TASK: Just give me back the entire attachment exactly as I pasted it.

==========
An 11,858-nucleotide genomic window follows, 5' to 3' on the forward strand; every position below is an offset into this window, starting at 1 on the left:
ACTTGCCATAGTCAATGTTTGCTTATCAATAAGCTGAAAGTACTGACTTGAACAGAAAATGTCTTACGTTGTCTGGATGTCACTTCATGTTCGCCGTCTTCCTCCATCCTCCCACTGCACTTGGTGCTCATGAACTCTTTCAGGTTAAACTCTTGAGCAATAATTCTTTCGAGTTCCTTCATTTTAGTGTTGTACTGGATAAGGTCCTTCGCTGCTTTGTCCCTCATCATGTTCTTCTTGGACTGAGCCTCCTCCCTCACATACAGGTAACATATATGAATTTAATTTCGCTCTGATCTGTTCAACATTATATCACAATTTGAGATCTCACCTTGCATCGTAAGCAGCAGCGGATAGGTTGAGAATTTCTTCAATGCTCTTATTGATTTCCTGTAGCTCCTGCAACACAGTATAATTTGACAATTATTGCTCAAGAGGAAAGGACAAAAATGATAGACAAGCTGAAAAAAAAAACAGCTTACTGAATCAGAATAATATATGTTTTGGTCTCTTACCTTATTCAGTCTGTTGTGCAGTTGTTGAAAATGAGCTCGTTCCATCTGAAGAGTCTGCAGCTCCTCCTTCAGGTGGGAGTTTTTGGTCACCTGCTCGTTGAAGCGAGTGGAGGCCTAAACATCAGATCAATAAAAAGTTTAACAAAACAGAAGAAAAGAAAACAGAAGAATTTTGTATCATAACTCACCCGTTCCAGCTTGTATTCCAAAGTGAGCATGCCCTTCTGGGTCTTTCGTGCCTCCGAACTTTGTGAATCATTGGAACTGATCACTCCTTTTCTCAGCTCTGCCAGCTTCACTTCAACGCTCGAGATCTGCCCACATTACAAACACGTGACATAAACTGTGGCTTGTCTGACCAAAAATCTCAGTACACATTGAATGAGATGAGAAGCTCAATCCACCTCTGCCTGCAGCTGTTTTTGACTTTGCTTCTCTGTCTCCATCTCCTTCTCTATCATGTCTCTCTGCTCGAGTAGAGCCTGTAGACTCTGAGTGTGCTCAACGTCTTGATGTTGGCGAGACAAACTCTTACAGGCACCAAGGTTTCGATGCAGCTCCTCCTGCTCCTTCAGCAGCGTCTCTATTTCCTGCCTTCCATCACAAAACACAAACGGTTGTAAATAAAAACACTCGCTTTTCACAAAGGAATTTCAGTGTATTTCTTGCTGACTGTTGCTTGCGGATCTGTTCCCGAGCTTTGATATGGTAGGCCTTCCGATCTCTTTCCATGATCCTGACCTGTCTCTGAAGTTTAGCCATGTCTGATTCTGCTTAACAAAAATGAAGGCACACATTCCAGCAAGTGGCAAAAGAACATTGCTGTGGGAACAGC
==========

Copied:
An 11,858-nucleotide genomic window follows, 5' to 3' on the forward strand; every position below is an offset into this window, starting at 1 on the left:
ACTTGCCATAGTCAATGTTTGCTTATCAATAAGCTGAAAGTACTGACTTGAACAGAAAATGTCTTACGTTGTCTGGATGTCACTTCATGTTCGCCGTCTTCCTCCATCCTCCCACTGCACTTGGTGCTCATGAACTCTTTCAGGTTAAACTCTTGAGCAATAATTCTTTCGAGTTCCTTCATTTTAGTGTTGTACTGGATAAGGTCCTTCGCTGCTTTGTCCCTCATCATGTTCTTCTTGGACTGAGCCTCCTCCCTCACATACAGGTAACATATATGAATTTAATTTCGCTCTGATCTGTTCAACATTATATCACAATTTGAGATCTCACCTTGCATCGTAAGCAGCAGCGGATAGGTTGAGAATTTCTTCAATGCTCTTATTGATTTCCTGTAGCTCCTGCAACACAGTATAATTTGACAATTATTGCTCAAGAGGAAAGGACAAAAATGATAGACAAGCTGAAAAAAAAAACAGCTTACTGAATCAGAATAATATATGTTTTGGTCTCTTACCTTATTCAGTCTGTTGTGCAGTTGTTGAAAATGAGCTCGTTCCATCTGAAGAGTCTGCAGCTCCTCCTTCAGGTGGGAGTTTTTGGTCACCTGCTCGTTGAAGCGAGTGGAGGCCTAAACATCAGATCAATAAAAAGTTTAACAAAACAGAAGAAAAGAAAACAGAAGAATTTTGTATCATAACTCACCCGTTCCAGCTTGTATTCCAAAGTGAGCATGCCCTTCTGGGTCTTTCGTGCCTCCGAACTTTGTGAATCATTGGAACTGATCACTCCTTTTCTCAGCTCTGCCAGCTTCACTTCAACGCTCGAGATCTGCCCACATTACAAACACGTGACATAAACTGTGGCTTGTCTGACCAAAAATCTCAGTACACATTGAATGAGATGAGAAGCTCAATCCACCTCTGCCTGCAGCTGTTTTTGACTTTGCTTCTCTGTCTCCATCTCCTTCTCTATCATGTCTCTCTGCTCGAGTAGAGCCTGTAGACTCTGAGTGTGCTCAACGTCTTGATGTTGGCGAGACAAACTCTTACAGGCACCAAGGTTTCGATGCAGCTCCTCCTGCTCCTTCAGCAGCGTCTCTATTTCCTGCCTTCCATCACAAAACACAAACGGTTGTAAATAAAAACACTCGCTTTTCACAAAGGAATTTCAGTGTATTTCTTGCTGACTGTTGCTTGCGGATCTGTTCCCGAGCTTTGATATGGTAGGCCTTCCGATCTCTTTCCATGATCCTGACCTGTCTCTGAAGTTTAGCCATGTCTGATTCTGCTTAACAAAAATGAAGGCACACATTCCAGCAAGTGGCAAAAGAACATTGCTGTGGGAACAGC